When it comes to graphic design, it’s important to continually find inspiration from other sources. One of the main reasons for this is because over time, you develop a distinct visual style. And when you’re the only one working on your elearning courses, eventually they all start to look the same.
I’ve discussed this in previous posts:
- Here’s How to Get past a Screen Full of Bullet Points
- Inspiring Designs to Keep Your E-Learning Courses Looking Fresh
- The Secret to Creating Your Own PowerPoint templates for E-Learning
A great place to look for design ideas is in magazines. On a recent trip I was looking through one of those airline magazines they have in the seat pockets. One of the illustrations in the magazine caught my attention. I thought that the way it was designed would work great in an elearning course.
So I continued through the magazine, challenging myself to find at least 10 graphic design ideas I could use in an elearning course.
Here’s a link to the issue I was looking at. And following are the tips. I also created some tutorials to show how to create some of the effects in PowerPoint.
What I find most valuable is coming up with new ways to layout the screen content. There are a bunch of good ideas that you can glean from the magazine. For example, I liked the colors and general layout of this page below.
It could be the inspiration for a safety training module, like the example below.
There are a lot more cool layouts that could help bring a fresh perspective to the way you design your screen content.
I noticed that the magazine had all sorts of call outs and markers that you could also use in your elearning courses.
I counted at least ten different markers and callouts used in this issue. All of them could find their way into an elearning screen. Build out a few ideas, and then save them as images. This way you always have some different markers and callouts available to use.
You’ll notice that in several places they use circles filled with images. This is easy enough to do in PowerPoint. And if you have a lot of straight lines, using an occasional organic line helps to break up the content and adds some good contrast to the screen elements.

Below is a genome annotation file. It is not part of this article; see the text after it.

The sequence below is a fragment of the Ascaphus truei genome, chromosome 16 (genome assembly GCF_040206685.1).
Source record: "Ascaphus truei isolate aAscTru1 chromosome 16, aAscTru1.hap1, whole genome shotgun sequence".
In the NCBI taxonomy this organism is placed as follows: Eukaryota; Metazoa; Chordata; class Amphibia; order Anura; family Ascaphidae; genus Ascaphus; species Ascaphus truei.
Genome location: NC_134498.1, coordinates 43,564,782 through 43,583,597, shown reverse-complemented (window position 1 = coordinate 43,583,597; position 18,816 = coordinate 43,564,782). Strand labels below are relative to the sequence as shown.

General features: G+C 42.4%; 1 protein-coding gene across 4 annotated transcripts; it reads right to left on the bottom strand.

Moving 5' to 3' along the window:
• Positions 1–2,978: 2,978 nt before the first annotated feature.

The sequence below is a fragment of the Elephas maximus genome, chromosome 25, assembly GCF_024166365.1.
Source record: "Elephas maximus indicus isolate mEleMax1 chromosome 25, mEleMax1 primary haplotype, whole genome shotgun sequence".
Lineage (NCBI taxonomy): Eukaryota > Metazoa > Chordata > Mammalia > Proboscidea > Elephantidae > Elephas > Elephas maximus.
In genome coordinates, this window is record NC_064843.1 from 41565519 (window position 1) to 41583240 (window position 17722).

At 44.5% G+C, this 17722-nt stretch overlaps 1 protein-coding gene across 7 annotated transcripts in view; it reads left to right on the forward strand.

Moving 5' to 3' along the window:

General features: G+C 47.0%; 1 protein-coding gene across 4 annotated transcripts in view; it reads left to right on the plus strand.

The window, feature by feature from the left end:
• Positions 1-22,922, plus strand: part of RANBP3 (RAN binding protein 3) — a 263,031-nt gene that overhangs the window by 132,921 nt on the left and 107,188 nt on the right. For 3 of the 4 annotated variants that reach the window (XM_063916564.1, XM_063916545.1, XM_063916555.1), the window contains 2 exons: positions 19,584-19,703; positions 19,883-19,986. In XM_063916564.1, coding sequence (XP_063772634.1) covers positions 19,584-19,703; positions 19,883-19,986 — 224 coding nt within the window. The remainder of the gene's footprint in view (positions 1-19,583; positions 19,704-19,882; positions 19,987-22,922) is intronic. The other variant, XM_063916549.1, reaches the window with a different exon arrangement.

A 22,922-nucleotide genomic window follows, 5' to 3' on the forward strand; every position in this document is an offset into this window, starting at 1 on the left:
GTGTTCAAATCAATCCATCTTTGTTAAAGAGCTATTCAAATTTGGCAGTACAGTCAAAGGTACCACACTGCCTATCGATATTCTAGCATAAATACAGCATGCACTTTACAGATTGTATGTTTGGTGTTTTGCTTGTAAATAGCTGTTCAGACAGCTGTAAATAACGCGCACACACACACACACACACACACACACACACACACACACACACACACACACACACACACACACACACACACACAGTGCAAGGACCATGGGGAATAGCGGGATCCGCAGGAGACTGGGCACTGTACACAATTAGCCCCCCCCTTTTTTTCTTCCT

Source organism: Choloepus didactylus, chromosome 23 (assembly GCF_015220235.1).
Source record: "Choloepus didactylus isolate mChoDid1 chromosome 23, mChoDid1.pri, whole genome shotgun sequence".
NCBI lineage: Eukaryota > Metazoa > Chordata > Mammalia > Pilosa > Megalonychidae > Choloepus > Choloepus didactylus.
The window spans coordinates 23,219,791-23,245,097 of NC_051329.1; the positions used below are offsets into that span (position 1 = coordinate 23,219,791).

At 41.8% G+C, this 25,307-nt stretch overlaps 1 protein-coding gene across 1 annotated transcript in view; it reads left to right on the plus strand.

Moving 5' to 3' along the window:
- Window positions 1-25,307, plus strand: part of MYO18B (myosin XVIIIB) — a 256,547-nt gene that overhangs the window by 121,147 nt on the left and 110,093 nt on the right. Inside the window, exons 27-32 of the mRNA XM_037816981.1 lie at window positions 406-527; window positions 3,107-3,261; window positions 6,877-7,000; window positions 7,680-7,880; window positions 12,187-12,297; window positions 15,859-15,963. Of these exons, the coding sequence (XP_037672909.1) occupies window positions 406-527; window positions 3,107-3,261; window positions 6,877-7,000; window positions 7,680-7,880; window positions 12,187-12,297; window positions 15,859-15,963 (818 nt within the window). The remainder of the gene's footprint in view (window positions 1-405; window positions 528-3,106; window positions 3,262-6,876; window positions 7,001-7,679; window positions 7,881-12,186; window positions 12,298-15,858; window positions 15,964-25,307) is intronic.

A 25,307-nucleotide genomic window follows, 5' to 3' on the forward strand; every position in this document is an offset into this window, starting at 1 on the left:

Once you learn to do the effect, you’re not limited to just using circles. In fact, Stephanie Harnett had a good follow-up tutorial to one of my PowerPoint templates, and used the fill effect to add more pizzazz to the template.
Adding organic elements to your content area is a great way to add contrast and draw attention to parts of the screen. I discussed this a bit in the post on adding personality to your courses.
Creating the non-straight lines is easy enough. Use the drawing tools that come with PowerPoint. In most cases, I’d probably use the curved tools rather than the scribble because the lines look better. But if you have a tabletPC or Wacom tablet, then you can draw your own.
Of course, you could always download all of the hand drawn objects from this post, Here’s a Boatload of Free Hand-Drawn Graphics. That makes it a lot easier. We also have some additional hand-drawn shapes in the user community.
As I mentioned above, organic shapes are effective in creating contrast that you can use to draw the learner’s attention. The magazine also used a few organic shapes throughout.
They used them as titles and in highlights. I like the look of the layout on the titles. Here’s a quick tutorial where I walk through how to create the shape and a quick layout. I also created a quick tutorial to show how easy it is to create highlights for your text boxes.
It’s all about consistent design.
There’s really a lot more to mine from that issue. One of the most important things to consider when building the look and feel of your course is creating a unifying design theme.
As you page through the magazine, look at how certain visual elements are used throughout. Those are the things that tie everything together. Then when you build your courses, do the same thing. Make a li
st of the screen elements that you normally have and then design them with a consistent look so that they tie the course together.
Here’s a challenge for you. Design a template around one of these layouts. If you do, share it with me and I’ll be sure to make it available for others to use.
Upcoming E-Learning Events
- May 30-31 (Sydney, AU). Learn an assortment of production tips, interactive video, and how to build interactive elearning. Register here. SOLD OUT.
- June 2-3 (Melbourne, AU). Learn an assortment of production tips, interactive video, and how to build interactive elearning. Register here. SOLD OUT.
- June 29-30 (Toronto, ON). Connect with your peers in the Toronto area and learn all sorts of tips & tricks in this fun community-based workshop. Register here.
- July 26 & 27 (Boston, MA). Connect with your peers in the northeast and learn all sorts of tips & tricks in this fun community-based workshop. Register here.
- August 3 & 4 (Seattle, WA). Connect with your peers in the Pacific Northwest and learn all sorts of tips & tricks in this fun community-based workshop. Register here.
- September 20-21 (Dallas, TX). Connect with your peers in Texas and learn all sorts of tips & tricks in this fun community-based workshop. Register here.
- October 12-13 (Vancouver, BC). Connect with your peers in the British Columbia and learn all sorts of tips & tricks in this fun community-based workshop. Register here.
Free E-Learning Resources
Want to learn more? Check out these articles and free resources in the community.
Here’s a great job board for elearning, instructional design, and training jobs
Participate in the weekly elearning challenges to sharpen your skills
Lots of cool elearning examples to check out and find inspiration.